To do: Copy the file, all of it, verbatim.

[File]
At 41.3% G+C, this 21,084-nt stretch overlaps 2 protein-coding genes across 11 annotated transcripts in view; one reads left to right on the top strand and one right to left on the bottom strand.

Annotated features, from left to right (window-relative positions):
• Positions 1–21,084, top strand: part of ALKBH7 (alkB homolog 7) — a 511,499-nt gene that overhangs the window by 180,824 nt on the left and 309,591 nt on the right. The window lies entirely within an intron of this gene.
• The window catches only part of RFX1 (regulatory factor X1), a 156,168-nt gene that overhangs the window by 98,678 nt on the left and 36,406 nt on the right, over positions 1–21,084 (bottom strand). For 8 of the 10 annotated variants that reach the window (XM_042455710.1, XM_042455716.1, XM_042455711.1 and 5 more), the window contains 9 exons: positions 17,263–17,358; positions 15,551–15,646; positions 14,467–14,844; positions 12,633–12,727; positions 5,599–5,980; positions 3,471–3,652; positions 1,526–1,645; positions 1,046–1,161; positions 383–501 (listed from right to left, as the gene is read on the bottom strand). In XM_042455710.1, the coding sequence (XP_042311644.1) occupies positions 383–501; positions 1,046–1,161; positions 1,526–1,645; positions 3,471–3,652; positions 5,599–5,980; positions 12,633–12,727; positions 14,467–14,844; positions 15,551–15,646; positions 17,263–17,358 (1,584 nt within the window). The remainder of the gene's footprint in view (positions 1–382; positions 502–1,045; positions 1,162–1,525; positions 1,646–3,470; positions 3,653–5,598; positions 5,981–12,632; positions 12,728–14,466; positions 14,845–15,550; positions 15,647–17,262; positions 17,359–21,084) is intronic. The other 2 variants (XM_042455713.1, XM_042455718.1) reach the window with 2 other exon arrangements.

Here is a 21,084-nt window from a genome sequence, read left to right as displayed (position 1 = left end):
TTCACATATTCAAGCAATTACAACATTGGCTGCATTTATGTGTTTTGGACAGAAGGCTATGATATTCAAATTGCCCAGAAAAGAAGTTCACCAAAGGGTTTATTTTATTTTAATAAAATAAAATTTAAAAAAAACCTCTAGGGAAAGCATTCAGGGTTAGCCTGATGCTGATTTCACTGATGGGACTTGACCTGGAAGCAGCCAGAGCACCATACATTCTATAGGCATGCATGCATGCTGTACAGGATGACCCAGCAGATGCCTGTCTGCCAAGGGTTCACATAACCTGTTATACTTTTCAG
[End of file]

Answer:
At 41.3% G+C, this 21,084-nt stretch overlaps 2 protein-coding genes across 11 annotated transcripts in view; one reads left to right on the top strand and one right to left on the bottom strand.

Annotated features, from left to right (window-relative positions):
• Positions 1–21,084, top strand: part of ALKBH7 (alkB homolog 7) — a 511,499-nt gene that overhangs the window by 180,824 nt on the left and 309,591 nt on the right. The window lies entirely within an intron of this gene.
• The window catches only part of RFX1 (regulatory factor X1), a 156,168-nt gene that overhangs the window by 98,678 nt on the left and 36,406 nt on the right, over positions 1–21,084 (bottom strand). For 8 of the 10 annotated variants that reach the window (XM_042455710.1, XM_042455716.1, XM_042455711.1 and 5 more), the window contains 9 exons: positions 17,263–17,358; positions 15,551–15,646; positions 14,467–14,844; positions 12,633–12,727; positions 5,599–5,980; positions 3,471–3,652; positions 1,526–1,645; positions 1,046–1,161; positions 383–501 (listed from right to left, as the gene is read on the bottom strand). In XM_042455710.1, the coding sequence (XP_042311644.1) occupies positions 383–501; positions 1,046–1,161; positions 1,526–1,645; positions 3,471–3,652; positions 5,599–5,980; positions 12,633–12,727; positions 14,467–14,844; positions 15,551–15,646; positions 17,263–17,358 (1,584 nt within the window). The remainder of the gene's footprint in view (positions 1–382; positions 502–1,045; positions 1,162–1,525; positions 1,646–3,470; positions 3,653–5,598; positions 5,981–12,632; positions 12,728–14,466; positions 14,845–15,550; positions 15,647–17,262; positions 17,359–21,084) is intronic. The other 2 variants (XM_042455713.1, XM_042455718.1) reach the window with 2 other exon arrangements.

Here is a 21,084-nt window from a genome sequence, read left to right as displayed (position 1 = left end):
TTCACATATTCAAGCAATTACAACATTGGCTGCATTTATGTGTTTTGGACAGAAGGCTATGATATTCAAATTGCCCAGAAAAGAAGTTCACCAAAGGGTTTATTTTATTTTAATAAAATAAAATTTAAAAAAAACCTCTAGGGAAAGCATTCAGGGTTAGCCTGATGCTGATTTCACTGATGGGACTTGACCTGGAAGCAGCCAGAGCACCATACATTCTATAGGCATGCATGCATGCTGTACAGGATGACCCAGCAGATGCCTGTCTGCCAAGGGTTCACATAACCTGTTATACTTTTCAG